Celebrity news enthusiasts in California may be aware of former “The View” co-host Sherri Shepherd’s custody troubles stemming from a surrogate pregnancy arranged with her ex-husband, Lamar Sally, before their divorce. The Pennsylvania Supreme Court refused to overturn a lower court’s decision requiring her to make monthly $4,100 child support payments regarding her non-biological son.
While the couple were still together, they agreed to have a child with none of Shepherd’s DNA through a 23-year-old surrogate mother, and Shepherd agreed contractually to be included as the legal mother of the boy on the birth certificate. By the time the child was born, however, Shepherd and Sally had separated, and Shepherd attempted to avoid the parental responsibilities to which she had agreed originally.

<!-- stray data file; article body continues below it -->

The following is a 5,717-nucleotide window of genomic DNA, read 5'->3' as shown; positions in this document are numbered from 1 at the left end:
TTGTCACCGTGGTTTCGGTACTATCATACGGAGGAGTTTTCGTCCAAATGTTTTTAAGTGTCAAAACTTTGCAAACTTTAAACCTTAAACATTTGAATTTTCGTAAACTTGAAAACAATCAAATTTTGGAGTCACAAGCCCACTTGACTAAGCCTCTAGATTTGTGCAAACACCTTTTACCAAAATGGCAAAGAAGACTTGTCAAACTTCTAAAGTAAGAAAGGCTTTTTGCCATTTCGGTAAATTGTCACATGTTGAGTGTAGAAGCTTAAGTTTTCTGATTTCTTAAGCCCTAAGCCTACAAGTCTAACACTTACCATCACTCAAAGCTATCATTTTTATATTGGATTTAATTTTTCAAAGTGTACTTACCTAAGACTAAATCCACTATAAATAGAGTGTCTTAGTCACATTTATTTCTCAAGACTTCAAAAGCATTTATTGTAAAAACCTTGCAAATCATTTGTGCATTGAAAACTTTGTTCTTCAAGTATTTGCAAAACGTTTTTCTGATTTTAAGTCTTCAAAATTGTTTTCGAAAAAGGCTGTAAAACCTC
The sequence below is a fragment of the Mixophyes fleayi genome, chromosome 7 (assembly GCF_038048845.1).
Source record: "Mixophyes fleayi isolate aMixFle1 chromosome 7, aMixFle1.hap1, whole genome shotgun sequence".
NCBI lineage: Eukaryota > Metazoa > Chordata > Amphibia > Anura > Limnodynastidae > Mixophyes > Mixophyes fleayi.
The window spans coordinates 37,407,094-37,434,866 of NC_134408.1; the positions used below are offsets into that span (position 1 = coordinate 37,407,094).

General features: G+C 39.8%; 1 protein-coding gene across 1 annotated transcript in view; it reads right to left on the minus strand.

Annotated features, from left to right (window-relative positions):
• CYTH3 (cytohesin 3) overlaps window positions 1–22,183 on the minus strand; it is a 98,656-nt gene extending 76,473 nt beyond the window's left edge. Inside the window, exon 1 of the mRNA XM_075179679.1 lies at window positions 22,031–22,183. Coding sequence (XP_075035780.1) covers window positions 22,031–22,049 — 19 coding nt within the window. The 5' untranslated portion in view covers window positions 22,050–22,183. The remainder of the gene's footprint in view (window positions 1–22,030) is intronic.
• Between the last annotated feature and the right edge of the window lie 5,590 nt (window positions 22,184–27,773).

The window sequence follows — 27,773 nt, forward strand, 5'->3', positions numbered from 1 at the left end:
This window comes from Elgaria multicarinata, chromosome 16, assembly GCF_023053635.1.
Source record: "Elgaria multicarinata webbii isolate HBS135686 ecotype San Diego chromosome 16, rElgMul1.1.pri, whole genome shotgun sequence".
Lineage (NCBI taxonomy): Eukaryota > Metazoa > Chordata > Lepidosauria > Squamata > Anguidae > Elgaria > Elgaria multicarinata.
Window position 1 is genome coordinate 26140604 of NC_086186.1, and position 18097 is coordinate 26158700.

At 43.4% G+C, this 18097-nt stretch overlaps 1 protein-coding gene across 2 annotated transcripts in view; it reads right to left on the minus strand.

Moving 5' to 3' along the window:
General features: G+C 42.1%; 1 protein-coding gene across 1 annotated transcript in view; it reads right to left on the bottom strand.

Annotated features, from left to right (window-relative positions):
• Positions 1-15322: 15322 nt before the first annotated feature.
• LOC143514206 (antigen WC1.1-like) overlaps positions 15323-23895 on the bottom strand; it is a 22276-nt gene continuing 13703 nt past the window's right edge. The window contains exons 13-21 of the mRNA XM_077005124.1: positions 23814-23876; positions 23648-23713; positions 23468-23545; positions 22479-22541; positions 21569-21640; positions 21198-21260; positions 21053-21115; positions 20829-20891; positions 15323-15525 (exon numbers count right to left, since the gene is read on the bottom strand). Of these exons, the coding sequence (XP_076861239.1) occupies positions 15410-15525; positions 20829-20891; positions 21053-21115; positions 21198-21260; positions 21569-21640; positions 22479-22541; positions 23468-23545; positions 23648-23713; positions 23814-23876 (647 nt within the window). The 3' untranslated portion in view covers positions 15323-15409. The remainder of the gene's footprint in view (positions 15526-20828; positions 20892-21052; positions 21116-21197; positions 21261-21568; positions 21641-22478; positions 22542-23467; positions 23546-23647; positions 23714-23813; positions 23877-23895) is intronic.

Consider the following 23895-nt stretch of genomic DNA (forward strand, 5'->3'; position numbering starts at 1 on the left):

Shepherd lost a hearing in a Pennsylvania court in April 2015 determining her to be the legal mother, followed by the loss of a first appeal in November 2015. As the ruling in this case establishes, resolving questions of parenthood in surrogacy might raise difficult questions of both family and contractual law. In some cases, a spouse who is undergoing a divorce as a surrogate child is born may feel as though he or she wants to escape a potentially difficult situation.
The precedent that the Shepherd case establishes is that a contractual agreement could supersede a divorcing spouse’s wishes. However, a non-custodial parent who is having unexpected financial difficulties such as a job loss or a medical emergency may want to have the assistance of an experienced family law attorney in petitioning the court for a child support order modification.
Source: Philly.com, “Sherri Shepherd’s latest appeal of motherhood denied in Pa.“, Howard Gensler, March 1, 2016